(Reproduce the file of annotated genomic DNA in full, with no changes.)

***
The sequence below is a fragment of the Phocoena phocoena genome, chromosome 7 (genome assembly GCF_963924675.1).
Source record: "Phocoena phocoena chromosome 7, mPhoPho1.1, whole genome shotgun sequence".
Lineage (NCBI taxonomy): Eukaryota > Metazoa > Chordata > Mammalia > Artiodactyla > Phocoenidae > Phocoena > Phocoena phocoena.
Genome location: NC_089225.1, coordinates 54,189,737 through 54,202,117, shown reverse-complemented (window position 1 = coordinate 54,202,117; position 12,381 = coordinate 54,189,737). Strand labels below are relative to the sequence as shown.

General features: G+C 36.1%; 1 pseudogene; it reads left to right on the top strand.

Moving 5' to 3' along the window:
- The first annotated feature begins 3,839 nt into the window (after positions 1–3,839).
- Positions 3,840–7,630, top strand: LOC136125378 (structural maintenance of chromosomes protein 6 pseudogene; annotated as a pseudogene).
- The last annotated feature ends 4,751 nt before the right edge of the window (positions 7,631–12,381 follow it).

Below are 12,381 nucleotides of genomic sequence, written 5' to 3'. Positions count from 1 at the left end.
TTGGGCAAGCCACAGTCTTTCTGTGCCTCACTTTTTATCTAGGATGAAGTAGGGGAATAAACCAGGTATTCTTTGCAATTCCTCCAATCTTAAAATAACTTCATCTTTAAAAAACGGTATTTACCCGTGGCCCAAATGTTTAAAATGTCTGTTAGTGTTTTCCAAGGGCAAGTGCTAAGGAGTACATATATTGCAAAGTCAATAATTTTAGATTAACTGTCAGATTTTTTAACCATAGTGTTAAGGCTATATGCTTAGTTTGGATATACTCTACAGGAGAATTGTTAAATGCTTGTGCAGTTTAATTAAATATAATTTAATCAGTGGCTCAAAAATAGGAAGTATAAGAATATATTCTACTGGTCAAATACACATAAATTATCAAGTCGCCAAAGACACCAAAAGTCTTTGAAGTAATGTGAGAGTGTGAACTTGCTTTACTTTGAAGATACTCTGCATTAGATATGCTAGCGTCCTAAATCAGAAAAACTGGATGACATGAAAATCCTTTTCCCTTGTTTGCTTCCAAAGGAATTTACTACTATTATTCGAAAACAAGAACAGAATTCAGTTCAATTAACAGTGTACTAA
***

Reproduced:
The sequence below is a fragment of the Phocoena phocoena genome, chromosome 7 (genome assembly GCF_963924675.1).
Source record: "Phocoena phocoena chromosome 7, mPhoPho1.1, whole genome shotgun sequence".
Lineage (NCBI taxonomy): Eukaryota > Metazoa > Chordata > Mammalia > Artiodactyla > Phocoenidae > Phocoena > Phocoena phocoena.
Genome location: NC_089225.1, coordinates 54,189,737 through 54,202,117, shown reverse-complemented (window position 1 = coordinate 54,202,117; position 12,381 = coordinate 54,189,737). Strand labels below are relative to the sequence as shown.

General features: G+C 36.1%; 1 pseudogene; it reads left to right on the top strand.

Moving 5' to 3' along the window:
- The first annotated feature begins 3,839 nt into the window (after positions 1–3,839).
- Positions 3,840–7,630, top strand: LOC136125378 (structural maintenance of chromosomes protein 6 pseudogene; annotated as a pseudogene).
- The last annotated feature ends 4,751 nt before the right edge of the window (positions 7,631–12,381 follow it).

Below are 12,381 nucleotides of genomic sequence, written 5' to 3'. Positions count from 1 at the left end.
TTGGGCAAGCCACAGTCTTTCTGTGCCTCACTTTTTATCTAGGATGAAGTAGGGGAATAAACCAGGTATTCTTTGCAATTCCTCCAATCTTAAAATAACTTCATCTTTAAAAAACGGTATTTACCCGTGGCCCAAATGTTTAAAATGTCTGTTAGTGTTTTCCAAGGGCAAGTGCTAAGGAGTACATATATTGCAAAGTCAATAATTTTAGATTAACTGTCAGATTTTTTAACCATAGTGTTAAGGCTATATGCTTAGTTTGGATATACTCTACAGGAGAATTGTTAAATGCTTGTGCAGTTTAATTAAATATAATTTAATCAGTGGCTCAAAAATAGGAAGTATAAGAATATATTCTACTGGTCAAATACACATAAATTATCAAGTCGCCAAAGACACCAAAAGTCTTTGAAGTAATGTGAGAGTGTGAACTTGCTTTACTTTGAAGATACTCTGCATTAGATATGCTAGCGTCCTAAATCAGAAAAACTGGATGACATGAAAATCCTTTTCCCTTGTTTGCTTCCAAAGGAATTTACTACTATTATTCGAAAACAAGAACAGAATTCAGTTCAATTAACAGTGTACTAA